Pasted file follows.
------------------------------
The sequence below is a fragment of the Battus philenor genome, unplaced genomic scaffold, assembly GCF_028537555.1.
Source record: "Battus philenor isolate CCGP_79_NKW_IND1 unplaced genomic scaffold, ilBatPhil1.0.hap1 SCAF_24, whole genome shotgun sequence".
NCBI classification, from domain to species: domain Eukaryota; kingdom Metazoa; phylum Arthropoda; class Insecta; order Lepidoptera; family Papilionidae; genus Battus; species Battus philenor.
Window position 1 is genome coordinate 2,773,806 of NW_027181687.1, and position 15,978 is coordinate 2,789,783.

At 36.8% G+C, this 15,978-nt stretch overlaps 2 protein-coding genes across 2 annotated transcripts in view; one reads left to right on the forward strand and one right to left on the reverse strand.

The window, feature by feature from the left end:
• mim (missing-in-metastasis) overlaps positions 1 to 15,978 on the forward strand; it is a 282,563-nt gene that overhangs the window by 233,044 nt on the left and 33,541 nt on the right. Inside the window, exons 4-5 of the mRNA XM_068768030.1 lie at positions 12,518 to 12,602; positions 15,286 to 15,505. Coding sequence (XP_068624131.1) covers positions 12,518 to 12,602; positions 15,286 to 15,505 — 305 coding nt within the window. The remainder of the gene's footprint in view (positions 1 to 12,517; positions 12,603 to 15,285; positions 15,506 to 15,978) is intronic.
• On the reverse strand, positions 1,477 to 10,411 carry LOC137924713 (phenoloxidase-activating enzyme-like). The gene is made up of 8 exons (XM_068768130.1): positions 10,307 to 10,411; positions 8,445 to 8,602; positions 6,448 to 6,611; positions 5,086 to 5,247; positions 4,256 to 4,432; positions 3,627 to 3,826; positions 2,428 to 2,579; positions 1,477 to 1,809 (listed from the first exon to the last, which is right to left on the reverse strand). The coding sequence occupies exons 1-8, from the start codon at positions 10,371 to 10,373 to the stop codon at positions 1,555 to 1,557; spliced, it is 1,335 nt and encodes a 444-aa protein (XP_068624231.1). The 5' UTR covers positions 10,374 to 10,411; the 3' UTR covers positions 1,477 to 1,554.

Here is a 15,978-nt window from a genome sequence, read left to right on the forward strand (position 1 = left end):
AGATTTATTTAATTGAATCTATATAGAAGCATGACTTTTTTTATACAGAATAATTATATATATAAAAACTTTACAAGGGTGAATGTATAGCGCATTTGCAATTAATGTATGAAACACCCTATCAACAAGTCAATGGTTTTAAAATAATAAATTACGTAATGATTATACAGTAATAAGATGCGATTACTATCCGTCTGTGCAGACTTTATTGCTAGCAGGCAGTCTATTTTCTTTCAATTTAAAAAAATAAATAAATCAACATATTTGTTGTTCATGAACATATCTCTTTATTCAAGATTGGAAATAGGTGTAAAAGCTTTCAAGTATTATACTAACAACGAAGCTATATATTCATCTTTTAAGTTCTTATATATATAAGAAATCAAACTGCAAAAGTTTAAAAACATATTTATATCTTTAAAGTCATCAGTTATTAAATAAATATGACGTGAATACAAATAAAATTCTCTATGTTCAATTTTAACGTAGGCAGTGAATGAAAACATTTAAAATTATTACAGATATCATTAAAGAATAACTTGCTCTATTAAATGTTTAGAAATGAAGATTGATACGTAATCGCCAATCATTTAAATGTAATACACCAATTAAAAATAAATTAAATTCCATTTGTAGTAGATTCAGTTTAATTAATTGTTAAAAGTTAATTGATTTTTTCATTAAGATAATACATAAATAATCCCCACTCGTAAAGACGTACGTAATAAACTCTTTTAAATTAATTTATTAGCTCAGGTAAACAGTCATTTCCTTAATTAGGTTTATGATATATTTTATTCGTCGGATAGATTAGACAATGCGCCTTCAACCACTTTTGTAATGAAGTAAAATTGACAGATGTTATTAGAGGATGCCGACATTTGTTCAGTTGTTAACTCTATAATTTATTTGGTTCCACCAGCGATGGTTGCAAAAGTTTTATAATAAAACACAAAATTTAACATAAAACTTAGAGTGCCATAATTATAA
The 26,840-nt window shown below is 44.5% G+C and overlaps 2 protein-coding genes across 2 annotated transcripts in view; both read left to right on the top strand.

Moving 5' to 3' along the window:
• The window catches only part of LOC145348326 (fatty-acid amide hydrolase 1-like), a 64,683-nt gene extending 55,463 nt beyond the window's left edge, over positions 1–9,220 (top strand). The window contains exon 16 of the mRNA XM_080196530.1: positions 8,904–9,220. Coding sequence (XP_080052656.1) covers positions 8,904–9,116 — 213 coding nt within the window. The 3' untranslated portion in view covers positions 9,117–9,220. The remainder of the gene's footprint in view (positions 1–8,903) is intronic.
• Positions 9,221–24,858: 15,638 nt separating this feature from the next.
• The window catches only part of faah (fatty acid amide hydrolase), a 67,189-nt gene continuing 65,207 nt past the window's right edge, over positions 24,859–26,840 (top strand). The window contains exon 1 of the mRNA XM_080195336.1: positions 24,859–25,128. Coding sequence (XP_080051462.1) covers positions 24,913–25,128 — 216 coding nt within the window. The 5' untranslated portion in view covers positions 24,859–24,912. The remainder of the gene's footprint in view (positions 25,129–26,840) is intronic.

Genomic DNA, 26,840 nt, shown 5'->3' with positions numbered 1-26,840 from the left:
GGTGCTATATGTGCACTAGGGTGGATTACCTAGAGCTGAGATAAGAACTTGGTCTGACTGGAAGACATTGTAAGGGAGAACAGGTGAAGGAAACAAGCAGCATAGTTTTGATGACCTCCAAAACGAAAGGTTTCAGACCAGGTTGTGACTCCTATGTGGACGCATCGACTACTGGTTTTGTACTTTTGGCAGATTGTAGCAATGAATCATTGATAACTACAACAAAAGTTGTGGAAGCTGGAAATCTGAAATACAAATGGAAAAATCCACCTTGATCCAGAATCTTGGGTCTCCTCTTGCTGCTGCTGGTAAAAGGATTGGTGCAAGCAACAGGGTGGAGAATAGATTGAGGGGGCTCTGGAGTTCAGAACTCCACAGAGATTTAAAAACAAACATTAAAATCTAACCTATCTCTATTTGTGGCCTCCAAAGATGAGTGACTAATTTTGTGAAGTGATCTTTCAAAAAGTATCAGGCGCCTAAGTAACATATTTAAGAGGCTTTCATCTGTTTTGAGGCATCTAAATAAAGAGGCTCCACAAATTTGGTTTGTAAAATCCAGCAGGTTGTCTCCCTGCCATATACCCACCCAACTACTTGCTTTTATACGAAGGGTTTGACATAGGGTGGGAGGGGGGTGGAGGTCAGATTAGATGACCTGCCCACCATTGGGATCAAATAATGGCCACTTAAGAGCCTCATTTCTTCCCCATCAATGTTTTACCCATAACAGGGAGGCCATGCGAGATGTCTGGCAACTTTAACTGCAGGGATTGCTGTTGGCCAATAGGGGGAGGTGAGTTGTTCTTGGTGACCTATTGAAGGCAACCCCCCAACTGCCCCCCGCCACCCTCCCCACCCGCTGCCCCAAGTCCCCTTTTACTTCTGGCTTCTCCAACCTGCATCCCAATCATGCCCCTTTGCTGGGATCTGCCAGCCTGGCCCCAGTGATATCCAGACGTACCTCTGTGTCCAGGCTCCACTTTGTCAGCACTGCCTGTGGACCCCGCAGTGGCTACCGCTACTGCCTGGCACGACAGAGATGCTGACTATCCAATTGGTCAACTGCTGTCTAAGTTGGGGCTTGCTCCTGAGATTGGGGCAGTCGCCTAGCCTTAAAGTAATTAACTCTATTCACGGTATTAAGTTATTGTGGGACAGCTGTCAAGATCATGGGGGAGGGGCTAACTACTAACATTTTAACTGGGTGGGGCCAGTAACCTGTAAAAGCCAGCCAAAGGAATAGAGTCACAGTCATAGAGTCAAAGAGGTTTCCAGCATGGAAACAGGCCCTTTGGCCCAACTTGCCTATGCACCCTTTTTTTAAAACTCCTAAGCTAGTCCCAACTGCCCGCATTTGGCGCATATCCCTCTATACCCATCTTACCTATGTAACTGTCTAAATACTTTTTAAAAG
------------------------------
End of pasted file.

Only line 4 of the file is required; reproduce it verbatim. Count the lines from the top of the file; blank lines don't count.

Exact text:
Window position 1 is genome coordinate 2,773,806 of NW_027181687.1, and position 15,978 is coordinate 2,789,783.